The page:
Mark Hardcastle writes: Peter Clarke (yesterday, comments) might consider that we cannot prove that smoking is safe simply by pointing out that cancer research has lead to an industry. That science can create a self-reinforcing industry, doesn’t always mean such science is fraud. Ben Gilna (“Crikey essay: The fiction of impartial Australian science”, Wednesday, item 5) identified the conflict between independent science and industry profits; yet climate science has won through in spite of the opposing interests of the dominant industry. There is a long and ugly history of the dominant industry suppressing climate science, buying representation, subverting policy, delaying action, and muffling scientists. In-fact the debunked claims about global-cooling or Martian-warming are promoted by industry funded campaigns. Surprising then that people concerned about industry power would latch on to these claims while rejecting the science.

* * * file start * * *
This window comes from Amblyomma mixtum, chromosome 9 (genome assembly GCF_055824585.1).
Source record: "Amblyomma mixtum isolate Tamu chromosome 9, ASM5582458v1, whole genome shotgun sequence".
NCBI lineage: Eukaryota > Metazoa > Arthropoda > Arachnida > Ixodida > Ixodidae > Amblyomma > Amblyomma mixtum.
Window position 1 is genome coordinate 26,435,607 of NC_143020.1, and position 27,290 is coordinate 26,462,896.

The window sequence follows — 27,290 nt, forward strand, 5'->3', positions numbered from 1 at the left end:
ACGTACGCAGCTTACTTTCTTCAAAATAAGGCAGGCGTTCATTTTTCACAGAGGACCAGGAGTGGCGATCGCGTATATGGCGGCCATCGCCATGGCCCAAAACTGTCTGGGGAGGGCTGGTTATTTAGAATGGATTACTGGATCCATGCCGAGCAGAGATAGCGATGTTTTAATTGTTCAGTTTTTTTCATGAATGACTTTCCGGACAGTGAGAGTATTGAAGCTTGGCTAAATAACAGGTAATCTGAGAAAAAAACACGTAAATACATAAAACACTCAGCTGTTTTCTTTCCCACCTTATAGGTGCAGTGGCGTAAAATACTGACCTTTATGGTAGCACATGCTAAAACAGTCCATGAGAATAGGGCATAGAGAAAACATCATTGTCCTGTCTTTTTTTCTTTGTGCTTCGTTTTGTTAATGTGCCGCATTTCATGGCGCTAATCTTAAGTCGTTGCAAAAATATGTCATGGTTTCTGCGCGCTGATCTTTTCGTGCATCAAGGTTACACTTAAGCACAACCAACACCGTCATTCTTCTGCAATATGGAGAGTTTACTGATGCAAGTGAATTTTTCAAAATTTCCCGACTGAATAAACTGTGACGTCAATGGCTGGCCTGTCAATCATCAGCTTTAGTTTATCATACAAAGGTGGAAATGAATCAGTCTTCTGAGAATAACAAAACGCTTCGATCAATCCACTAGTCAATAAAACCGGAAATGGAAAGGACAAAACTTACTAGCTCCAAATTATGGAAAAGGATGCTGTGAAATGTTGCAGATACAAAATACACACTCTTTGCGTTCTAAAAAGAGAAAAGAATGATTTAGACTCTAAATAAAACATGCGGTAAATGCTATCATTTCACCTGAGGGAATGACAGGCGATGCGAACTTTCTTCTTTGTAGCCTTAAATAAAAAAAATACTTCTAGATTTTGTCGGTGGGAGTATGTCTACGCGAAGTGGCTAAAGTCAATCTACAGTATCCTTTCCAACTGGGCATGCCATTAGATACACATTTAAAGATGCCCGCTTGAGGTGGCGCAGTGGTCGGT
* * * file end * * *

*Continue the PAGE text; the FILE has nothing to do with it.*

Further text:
Les Heimann writes: Re. “Our “passionately pro Israel” PM throws compassion out the window” (yesterday, item 10). One of the strong features Crikey exhibits is the eclectic mix of its contributors. Most of the time most writers have the ability to engender readers to think. There are of course exceptions and the author of this little misrepresentation is prime time material in this field. When can we expect some real facts to emerge from Mr Loewenstein? Obviously an Israel lover he is not. He has this right in the privacy of his own home to believe what he likes but it is more than just “chutzpah” for him to justify his “position” by squirting fantasies on the pages of Crikey. One (crooked) side does not a story tell.
Anthea Parry writes: Re. “US08: Spitzer pokes a gaping hole in the institution of marriage” (yesterday, item 4). Guy Rundle seems to think Eliot Spitzer has “deeply humiliated” his wife by telling an assembled crowd about his dalliances with prostitutes. How so? Surely Eliot Spitzer is responsible for Eliot Spitzer. He ought to be deeply humiliated by his own behaviour, but as far as I know his wife hasn’t slept with any ho’s lately — why should she be feeling humiliated? Betrayed, pissed off, out for blood – sure. But last time I checked, women are not responsible for a man’s behaviour just because they happen to be married to them. She’s done nothing to be ashamed of — why should she be described as “humiliated”?
Rudd’s razor gang: